Reflections on Motivation on Kenyan Education Day
Every year the Ministry of Education hosts Education Day, a celebration designed to commend teachers and pupils for their hard work. Nuru was invited to show our support of the students and acknowledge our partnership with the Ministry. Sabora and I took the 45 minute boda ride down the very bumpy and dusty road to Ikerege to attend. We were advised to arrive around 1:00 pm though the program clearly stated that the event started at 9:00 am and should end at 1:00 pm. Upon our arrival, we found a VIP tent full of Ministry officials and head teachers and a side tent for teachers and assorted guests. Students from schools throughout the Kuria West district were sprawled across the sun-soaked yard, mostly dozing off or trying to create shade.
We registered and then watched as men launched into a series of speeches aimed at setting the stage for the guest of honor, the District Education Officer. The speeches were long and flattered the contributions of the Ministry and teachers. The speakers faced the VIP tent and continued with long-winded deliveries even when the microphone failed and they could not be heard – one man talked for more than 40 minutes about the proposed constitution without any mention of education. Meanwhile, the students melted further into the ground… taking naps or sneaking off to play soccer. As Sabora and I sat in the hot sun unable to hear any of the speeches, I got to thinking about motivation in an educational system that is suffering from bloated egos, laziness and a lack of sufficiently qualified leaders.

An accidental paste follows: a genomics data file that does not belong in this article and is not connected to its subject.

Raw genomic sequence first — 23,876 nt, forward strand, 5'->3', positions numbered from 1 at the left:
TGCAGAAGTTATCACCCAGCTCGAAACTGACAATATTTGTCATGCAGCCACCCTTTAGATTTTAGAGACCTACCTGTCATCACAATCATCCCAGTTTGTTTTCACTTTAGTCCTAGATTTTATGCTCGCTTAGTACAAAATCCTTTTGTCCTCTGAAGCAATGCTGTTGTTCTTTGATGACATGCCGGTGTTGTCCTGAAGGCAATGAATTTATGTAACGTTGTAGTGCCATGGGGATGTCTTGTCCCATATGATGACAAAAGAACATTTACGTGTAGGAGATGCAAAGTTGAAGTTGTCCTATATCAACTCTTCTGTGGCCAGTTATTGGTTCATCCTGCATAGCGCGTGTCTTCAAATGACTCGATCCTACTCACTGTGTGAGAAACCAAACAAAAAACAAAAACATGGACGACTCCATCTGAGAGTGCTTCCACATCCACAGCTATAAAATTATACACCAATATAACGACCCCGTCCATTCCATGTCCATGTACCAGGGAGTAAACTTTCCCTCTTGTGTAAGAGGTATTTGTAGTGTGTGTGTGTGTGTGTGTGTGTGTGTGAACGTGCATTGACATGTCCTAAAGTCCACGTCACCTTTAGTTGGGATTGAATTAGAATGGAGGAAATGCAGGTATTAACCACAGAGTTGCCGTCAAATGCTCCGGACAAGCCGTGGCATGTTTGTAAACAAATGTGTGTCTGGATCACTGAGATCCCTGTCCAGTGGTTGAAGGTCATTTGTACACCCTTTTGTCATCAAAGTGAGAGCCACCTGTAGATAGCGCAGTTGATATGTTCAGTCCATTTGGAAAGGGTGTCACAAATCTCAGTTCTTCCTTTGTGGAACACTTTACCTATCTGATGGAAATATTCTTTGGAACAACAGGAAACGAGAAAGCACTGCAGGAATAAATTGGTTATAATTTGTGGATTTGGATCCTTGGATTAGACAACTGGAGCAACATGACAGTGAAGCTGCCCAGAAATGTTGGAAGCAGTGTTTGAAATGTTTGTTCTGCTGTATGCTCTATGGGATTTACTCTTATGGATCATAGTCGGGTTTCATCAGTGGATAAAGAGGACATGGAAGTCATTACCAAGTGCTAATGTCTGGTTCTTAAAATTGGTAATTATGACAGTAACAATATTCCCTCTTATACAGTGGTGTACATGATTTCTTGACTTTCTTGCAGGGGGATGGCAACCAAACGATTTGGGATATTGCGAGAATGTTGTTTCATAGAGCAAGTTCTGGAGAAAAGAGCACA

Sabora and I had purchased a program of the event which presented rankings and national test scores for all schools in the district. In it, the DEO’s preamble mentioned the top 8 challenges he has identified as priorities in the Kuria West district. They are:
- Shortage of teaching staff
- Increased number of orphans leading to difficulties in the learning process
- Imprudent management of resources
- Dishonest[y] in national examinations
- Low performance in schools
- Early marriages and FGM (Female Genital Mutilation) which have led to drop-outs
- Inadequate teaching and learning resources in some schools
- Total teacher commitment to professional service delivery
I was impressed to see that the Ministry publicly recognized the lack of commitment and professionalism demonstrated by many education professionals here. And yet, two hours later various Ministry representatives were still delivering speeches to introduce the honored guest without any mention of students or possible solutions to these admitted challenges. Sabora and I took our leave, sending a note to the DEO thanking him for inviting us and expressing our appreciation for his partnership. I resolved to meet with our team about the results presented in the report and brainstorm ways to improve teacher/staff motivation.
In the report, Taragwiti ranks near the bottom in almost all areas. Out of the 104 schools in the district, Taragwiti has the second highest decrease in national test (KCPE) score performance. Their 2009 mean KCPE score was 167.13 out of a possible 500 points, down from an already low 221.71 last year. Teacher motivation is paramount to improving these schools.
With that in mind, the education team conducted a brainstorm to that end. We wanted to focus on ways to motivate teachers without giving them financial incentives. How can we improve the quality of the work environment, how can we inspire them…? Here are some of the ideas the team came up with:
We will work to incorporate some of these ideas and others into our sponsored school to improve teacher participation. Changes like these will help catapult Taragwiti students’ performance in a positive direction. I hope to see Taragwiti on the list of “most improved” schools next year rather than the list of “most dropped.”